Yorba Linda economy shows signs of an upswing
One sure sign of a recovery in local economic conditions is an increase in property and sales tax revenue and other development-based taxes and fees remitted to municipal governments.
By that criteria Yorba Linda's economy is on a slight upswing, showing improvement over tax and fee declines recorded after the history-high revenue achieved for the 2007-08 fiscal year.
And importantly, higher tax receipts combined with lower operating expenses, are expected to result in a budget surplus when the city closes the books on the current fiscal year on June 30
Previously, city officials anticipated using “just a little over” $700,000 from the reserve fund that was built up during better economic times, but the current estimate is for an $880,000 surplus, according to a report from the city's treasurer and finance director, Dave Christian.
Additional expenditures could reduce the surplus to $310,000, Christian noted, but even that lower figure would leave the city with $42.8 million in reserves, about 158 percent of a year's worth of general fund expenses, exceeding council's current policy of a 50 percent reserve.
Of course, the general fund budget, which pays for the city's day-to-day operating expenses, doesn't include a separate capital improvement budget. The latter took $1.6 million from the general fund for this fiscal year, which resulted in a $720,000 hit to reserves.
Interestingly, Christian noted the general fund ended the 2011-12 fiscal year “much better than anticipated as well.” Last year's expected $3.1 million deficit turned into an $800,000 surplus, due to $1.5 million in increased revenues and $2.4 million in reduced expenditures.
Income from property taxes is the city's largest single source of revenue, and receipts through December trended “higher than expected,” Christian reported. Although most of the increase is due to the taxes previously siphoned to fund the city's now-defunct Redevelopment Agency, even excluding this $680,000 boost, revenue is expected to be “slightly better than budgeted.”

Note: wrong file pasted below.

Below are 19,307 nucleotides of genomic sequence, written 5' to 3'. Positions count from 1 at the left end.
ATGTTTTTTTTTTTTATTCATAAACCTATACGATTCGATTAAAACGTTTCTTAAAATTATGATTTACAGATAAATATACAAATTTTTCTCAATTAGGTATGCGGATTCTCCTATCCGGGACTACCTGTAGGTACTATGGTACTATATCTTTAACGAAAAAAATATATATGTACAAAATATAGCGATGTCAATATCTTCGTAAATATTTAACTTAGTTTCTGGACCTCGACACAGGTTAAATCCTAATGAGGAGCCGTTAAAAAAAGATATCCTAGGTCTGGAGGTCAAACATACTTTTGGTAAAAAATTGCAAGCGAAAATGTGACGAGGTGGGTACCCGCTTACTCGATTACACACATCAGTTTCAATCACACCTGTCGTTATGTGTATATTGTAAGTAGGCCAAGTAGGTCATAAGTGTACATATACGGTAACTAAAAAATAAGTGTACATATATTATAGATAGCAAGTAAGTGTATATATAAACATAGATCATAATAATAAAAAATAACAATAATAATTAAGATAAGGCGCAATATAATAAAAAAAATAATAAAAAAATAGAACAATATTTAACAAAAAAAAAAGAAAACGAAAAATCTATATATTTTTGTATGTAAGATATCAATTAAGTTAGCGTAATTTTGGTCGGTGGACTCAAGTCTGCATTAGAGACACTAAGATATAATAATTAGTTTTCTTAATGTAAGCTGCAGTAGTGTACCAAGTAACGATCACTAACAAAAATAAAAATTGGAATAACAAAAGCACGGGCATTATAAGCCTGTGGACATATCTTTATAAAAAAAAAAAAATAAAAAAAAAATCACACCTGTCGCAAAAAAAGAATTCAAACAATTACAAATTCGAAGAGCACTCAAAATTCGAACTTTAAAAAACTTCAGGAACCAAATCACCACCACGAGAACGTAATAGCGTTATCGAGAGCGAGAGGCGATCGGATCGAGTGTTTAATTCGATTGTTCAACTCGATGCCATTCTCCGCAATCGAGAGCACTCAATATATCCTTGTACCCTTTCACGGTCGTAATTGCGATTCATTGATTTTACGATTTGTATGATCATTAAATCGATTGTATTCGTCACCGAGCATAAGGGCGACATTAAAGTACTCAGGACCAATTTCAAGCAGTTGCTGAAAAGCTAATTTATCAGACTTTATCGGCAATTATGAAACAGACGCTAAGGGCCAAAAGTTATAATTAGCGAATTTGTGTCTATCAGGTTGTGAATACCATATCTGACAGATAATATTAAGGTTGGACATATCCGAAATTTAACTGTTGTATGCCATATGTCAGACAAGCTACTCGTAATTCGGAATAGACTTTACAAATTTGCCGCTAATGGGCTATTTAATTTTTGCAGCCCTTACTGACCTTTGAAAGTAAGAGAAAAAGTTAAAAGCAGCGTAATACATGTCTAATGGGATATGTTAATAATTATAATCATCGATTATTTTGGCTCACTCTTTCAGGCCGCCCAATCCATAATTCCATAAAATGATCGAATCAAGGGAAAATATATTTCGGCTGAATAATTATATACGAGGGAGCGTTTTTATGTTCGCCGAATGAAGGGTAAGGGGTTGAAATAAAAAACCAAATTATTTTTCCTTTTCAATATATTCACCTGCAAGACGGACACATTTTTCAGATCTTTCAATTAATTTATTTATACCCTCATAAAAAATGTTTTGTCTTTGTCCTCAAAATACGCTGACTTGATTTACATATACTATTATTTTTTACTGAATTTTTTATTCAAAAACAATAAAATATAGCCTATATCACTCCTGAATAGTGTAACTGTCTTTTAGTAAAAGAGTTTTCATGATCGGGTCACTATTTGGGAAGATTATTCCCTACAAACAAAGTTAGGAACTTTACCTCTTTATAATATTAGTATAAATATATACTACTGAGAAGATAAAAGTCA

A projection for this year's sales tax revenue also is up, by “almost” 3 percent this year, with another 3.5 percent gain expected next year. But, as Christian noted, that's down nearly 9.5 percent from the 2007-08 banner year.
Franchise fees – paid by residents in cable, trash hauling and other utility bills – with other income, such as business license, property transfer and hotel-motel occupancy taxes, are “expected to remain stable,” Christian reported. Vehicle license fee revenue was once included in this category, but that income was eliminated in 2011-12.
However, one key economic indicator, revenue from building permits and plan check fees,
is up significantly, with this year's income “trending around 60 percent higher than the prior year,” Christian noted.
Interest income is down 85 percent the past five years “and will continue to drop as higher yielding investments are being called, forcing the city to reinvest at lower rates throughout the year,” Christian stated.
Among the cost savings for this year's budget are $150,000 from unfilled positions and $560,000 from the early implementation of the contract with the Orange County Sheriff.